The fighting fell flat with little to no action throughout 10 rounds and ended in a draw.

Written accounts at the time say that the fight resembled more of an exhibition than a highly contested world title match. The fans showed their disdain by booing and demanding their money back. Promoters explained that the reason for the abhorrent spectacle was that Jack Johnson suffered a broken arm in the third round.

Still, this doesn’t explain Jim Johnson's lackluster performance.

At the time, Jack Johnson (above) was 35-years-old and past his prime. Jim Johnson was a solid boxer but lost more fights than he won. Check out how it’s phrased on Wikipedia.

Jack Johnson would continue fighting throughout Europe and Mexico for the next seven years before turning himself in to American authorities in 1920.

Jim Johnson’s last fight was on September 22, 1918. Five months later, at the age of 31, Jim would die of pneumonia.

December 17th, 1952: Archie Moore Vs. Joey Maxim

In 1952, 36-year-old Archie Moore was finally given a shot at the world light heavy title against Joey Maxim. Maxim had just come off a knockout win against the great “Sugar” Ray Robinson. At 36-years-old, I bet no one gave Moore a chance in hell of defeating Maxim, but that's precisely what the “Old Mongoose” did.

It is known that Moore was denied a title shot because he was black. But, the time had finally come, and Moore will prove what many knew all along.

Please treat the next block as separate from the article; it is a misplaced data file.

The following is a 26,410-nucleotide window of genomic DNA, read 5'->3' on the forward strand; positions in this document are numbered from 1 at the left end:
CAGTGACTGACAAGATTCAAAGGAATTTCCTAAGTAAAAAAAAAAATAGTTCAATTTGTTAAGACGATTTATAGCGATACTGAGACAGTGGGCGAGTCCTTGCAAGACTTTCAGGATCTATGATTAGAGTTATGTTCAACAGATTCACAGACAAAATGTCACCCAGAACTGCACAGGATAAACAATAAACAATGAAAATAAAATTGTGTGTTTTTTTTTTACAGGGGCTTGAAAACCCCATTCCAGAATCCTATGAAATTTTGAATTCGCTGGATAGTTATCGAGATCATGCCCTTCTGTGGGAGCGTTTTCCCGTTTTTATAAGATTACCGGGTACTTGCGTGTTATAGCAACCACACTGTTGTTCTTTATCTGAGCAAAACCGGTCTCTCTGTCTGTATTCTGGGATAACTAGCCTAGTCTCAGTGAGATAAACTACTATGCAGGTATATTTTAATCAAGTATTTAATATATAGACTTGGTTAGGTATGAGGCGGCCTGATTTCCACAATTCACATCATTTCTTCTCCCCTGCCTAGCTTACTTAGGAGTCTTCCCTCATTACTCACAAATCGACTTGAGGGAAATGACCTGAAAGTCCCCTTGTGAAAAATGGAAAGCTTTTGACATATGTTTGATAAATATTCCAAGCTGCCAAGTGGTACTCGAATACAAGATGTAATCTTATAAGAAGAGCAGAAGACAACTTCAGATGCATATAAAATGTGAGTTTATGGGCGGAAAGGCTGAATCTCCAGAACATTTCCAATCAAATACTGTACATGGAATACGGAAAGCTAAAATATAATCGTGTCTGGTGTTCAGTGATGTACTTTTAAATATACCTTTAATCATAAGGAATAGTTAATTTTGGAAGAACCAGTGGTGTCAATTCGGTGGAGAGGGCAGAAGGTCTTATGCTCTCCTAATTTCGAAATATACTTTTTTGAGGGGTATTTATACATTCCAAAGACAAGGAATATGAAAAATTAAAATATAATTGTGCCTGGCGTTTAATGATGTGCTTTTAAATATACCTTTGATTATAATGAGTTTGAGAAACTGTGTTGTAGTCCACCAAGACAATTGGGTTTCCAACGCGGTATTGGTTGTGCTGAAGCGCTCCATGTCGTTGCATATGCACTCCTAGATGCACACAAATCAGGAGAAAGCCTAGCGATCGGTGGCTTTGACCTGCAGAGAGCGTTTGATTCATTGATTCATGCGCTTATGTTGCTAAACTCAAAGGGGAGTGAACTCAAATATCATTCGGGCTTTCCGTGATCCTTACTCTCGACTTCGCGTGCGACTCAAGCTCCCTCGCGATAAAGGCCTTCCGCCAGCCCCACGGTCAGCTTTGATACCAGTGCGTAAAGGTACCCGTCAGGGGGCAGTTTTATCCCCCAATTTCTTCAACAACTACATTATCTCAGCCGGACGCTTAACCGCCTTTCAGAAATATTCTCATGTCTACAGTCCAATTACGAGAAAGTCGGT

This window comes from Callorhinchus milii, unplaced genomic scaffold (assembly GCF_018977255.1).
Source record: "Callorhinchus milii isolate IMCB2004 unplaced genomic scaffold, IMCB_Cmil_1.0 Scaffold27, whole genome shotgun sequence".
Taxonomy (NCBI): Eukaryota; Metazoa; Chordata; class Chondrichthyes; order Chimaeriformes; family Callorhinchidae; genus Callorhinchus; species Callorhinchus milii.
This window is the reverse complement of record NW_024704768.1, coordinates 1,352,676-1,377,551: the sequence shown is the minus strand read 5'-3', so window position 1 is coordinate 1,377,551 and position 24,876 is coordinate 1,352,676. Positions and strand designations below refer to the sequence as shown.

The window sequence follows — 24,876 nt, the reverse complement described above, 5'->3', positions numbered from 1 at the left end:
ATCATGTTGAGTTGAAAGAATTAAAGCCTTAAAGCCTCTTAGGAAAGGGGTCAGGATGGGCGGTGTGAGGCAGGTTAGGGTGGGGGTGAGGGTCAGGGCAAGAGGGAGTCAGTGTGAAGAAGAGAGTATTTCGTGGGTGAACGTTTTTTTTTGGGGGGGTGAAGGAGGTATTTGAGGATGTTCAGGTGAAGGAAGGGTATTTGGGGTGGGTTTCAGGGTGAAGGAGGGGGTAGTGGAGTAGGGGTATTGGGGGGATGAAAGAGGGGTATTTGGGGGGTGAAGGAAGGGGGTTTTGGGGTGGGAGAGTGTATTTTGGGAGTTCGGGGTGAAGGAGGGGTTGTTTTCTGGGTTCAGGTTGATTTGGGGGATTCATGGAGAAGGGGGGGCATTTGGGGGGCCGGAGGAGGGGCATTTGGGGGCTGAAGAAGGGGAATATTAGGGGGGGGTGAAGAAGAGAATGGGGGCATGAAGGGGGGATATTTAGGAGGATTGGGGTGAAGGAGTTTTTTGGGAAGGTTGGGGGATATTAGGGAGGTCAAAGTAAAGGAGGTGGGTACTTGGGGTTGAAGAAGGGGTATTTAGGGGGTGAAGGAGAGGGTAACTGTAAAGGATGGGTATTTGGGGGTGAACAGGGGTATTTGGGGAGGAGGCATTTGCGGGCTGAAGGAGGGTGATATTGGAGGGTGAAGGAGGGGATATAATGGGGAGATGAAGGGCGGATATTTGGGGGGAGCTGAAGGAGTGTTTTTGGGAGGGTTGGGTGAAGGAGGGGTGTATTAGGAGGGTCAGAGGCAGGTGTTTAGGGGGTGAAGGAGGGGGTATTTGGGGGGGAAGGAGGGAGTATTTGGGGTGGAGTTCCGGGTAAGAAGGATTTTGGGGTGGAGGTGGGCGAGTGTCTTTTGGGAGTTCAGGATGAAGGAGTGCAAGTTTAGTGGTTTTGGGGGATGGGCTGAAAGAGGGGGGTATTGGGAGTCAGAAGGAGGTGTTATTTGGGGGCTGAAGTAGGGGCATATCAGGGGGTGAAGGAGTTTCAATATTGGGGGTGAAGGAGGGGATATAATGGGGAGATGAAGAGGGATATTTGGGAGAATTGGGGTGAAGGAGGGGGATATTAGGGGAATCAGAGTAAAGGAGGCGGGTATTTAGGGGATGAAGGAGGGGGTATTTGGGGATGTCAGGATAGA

For fifteen rounds, Moore pummeled Maxim and won the fight by decision.

After 16 years and 160 bouts, Christmas came early for Archie, and he was finally a world champion.

December 14th, 1996: Riddick Bowe Vs. Andrew Golota II

Not everything is merry and jolly during the month of December. I'm sure I'm not the only one who has witnessed a Christmas gathering get out of control when someone advertently spiked the eggnog.

One of boxing’s most notable fiascos happened on December 14th, 1996. Riddick Bowe and Andrew Golota would do battle again, five months after their first fascinating contest.  Golota was disqualified for hitting Bowe below the belt on multiple occasions in their first match.

Initially, the second fight wouldn’t disappoint as both men viciously traded blows, and each boxer visited the canvas. However, going into the 9th round, Golota was leading on the scorecards. And in some inexplicable case of deja vu, Golota would again be disqualified for repeatedly hitting Riddick Bowe underneath, OK, directly on his mistletoes.

The Christmas season is a time where most of us wind down after a busy year of work, school, and whatever else takes away our attention from the meaningful things in life.

It’s a time to share, celebrate, show kindness by exchanging gifts, and spend time with those we love. It’s a season that provides an opportunity to think about others rather than ourselves. Tis the season befitting the old adage, “it is better to give, than to receive.” That’s a mantra I'm sure most boxers would agree with.

So, from our family at NYFIGHTS to you and yours, have yourself a very Merry Christmas and a happy New Year.